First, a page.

|Headquarters||San Francisco, United States|
|Area served||United States, Canada, and Japan|
|Key people||Jack Dorsey (chief executive officer)
Jim McKelvey (chairman)
Sarah Friar (chief financial officer)
|Industry||Mobile Payments, Point of Sale|
|Products||Square Register, Square Wallet, Square Market, Square Cash, Square Reader, Square Stand|
|Alexa rank||5,700 (December 2013[update])|
Square, Inc. is a merchant services aggregator and mobile payments company based in San Francisco, California. The company markets two applications and services, Square Register and Square Wallet. The company was founded in 2009 by Jack Dorsey and Jim McKelvey and launched its first app and service in 2010.
Square Register allows individuals and merchants in the United States, Canada, and Japan to accept debit and credit cards on their iOS or Android smartphone or tablet computer. The app supports manually entering the card details or swiping the card through the Square Reader, a small plastic device which plugs into the audio jack of a supported smartphone or tablet and reads the magnetic stripe. On the iPad version of the Square Register app, the interface resembles a traditional cash register.
- 1 History
- 2 Products
- 3 Financials
- 4 Business model
- 5 Customer support
- 6 Reception
- 7 Banned transactions
- 8 References
- 9 External links
The original inspiration for Square occurred to Jack Dorsey in 2009 when James McKelvey (a St. Louis friend of Dorsey at the time) was unable to complete a $2,000 sale of his glass faucets and fittings because he could not accept credit cards.
The name "Square" refers to the Square card readers which are square in shape. The name also refers to the idiomatic term for settling debts: "squaring up" Several other names were also considered but rejected, including squirrel, stash and wallet.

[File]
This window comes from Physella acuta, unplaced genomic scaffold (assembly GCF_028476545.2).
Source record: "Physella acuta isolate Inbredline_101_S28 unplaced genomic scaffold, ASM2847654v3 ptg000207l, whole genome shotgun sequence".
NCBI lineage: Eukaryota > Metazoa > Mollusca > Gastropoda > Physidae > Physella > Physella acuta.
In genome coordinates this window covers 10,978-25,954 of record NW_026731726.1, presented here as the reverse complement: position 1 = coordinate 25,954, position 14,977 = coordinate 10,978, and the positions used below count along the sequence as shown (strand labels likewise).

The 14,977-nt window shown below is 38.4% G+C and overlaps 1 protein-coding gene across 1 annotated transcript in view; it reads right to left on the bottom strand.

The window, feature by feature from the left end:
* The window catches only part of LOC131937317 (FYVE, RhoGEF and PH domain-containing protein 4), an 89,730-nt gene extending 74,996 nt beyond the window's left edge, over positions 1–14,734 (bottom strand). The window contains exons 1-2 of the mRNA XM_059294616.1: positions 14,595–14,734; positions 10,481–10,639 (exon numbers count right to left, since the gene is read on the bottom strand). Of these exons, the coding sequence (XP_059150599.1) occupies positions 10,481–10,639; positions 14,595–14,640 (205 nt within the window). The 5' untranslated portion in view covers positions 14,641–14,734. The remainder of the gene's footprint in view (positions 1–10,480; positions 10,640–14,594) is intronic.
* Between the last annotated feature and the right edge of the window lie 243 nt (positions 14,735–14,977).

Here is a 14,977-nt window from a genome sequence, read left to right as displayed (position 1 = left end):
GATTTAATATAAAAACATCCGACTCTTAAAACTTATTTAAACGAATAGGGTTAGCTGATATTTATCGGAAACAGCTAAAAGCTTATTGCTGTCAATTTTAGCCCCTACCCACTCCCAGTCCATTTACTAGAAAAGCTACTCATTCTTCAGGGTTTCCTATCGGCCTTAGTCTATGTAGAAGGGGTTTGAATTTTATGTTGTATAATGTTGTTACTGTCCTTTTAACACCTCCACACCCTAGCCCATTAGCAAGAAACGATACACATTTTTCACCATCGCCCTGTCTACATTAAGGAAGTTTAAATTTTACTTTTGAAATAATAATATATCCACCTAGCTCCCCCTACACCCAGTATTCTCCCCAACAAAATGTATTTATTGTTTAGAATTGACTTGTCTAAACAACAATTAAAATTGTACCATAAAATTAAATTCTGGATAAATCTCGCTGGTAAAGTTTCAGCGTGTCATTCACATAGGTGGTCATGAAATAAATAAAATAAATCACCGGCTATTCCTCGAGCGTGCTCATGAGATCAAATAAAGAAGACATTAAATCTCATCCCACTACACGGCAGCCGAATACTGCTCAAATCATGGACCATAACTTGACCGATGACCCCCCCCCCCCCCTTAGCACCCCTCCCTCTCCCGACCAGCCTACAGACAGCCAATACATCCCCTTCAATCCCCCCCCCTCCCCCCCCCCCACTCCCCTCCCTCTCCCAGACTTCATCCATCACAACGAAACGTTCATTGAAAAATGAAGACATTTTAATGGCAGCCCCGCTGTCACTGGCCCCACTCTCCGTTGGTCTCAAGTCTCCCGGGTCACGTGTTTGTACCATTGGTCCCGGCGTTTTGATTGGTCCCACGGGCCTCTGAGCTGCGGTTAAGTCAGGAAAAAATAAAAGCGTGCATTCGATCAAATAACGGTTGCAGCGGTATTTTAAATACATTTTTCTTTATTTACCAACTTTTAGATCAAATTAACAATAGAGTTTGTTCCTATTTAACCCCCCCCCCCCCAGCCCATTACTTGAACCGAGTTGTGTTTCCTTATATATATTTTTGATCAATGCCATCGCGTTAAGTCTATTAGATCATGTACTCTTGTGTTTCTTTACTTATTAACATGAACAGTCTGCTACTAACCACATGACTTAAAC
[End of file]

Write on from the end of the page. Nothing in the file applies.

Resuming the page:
The Square Reader was the first product released by Square, and is used to accept credit card payments by connecting to a mobile device's audio jack. Square's original reader consisted of a simple read head directly wired to a 3.5mm audio jack, through which unencrypted, analogue card information was fed to smartphones for amplification and digitization. Square's technology is PCI compliant and Verisign certified.
In March 2011, rival payment company VeriFone claimed that the Square system was insecure, and that a "reasonably-skilled" programmer could write a replacement app which could conceivably use the Square device to skim a credit card and return its details. VeriFone posted a demonstration video and sample skimming app to its Web site. Dorsey called VeriFone's claims "neither fair nor accurate", noted that the card data could be gathered visually from the card, and said that the claims ignored the fraud protection provided by card issuers.
Square currently[when?] uses strong encryption on its devices, including SSL and PGP. Its cryptographic keys are at least 2048 bits in length. Card numbers, magnetic stripe data, or security codes are not stored on Square client devices. Square follows the guidelines issued by OWASP.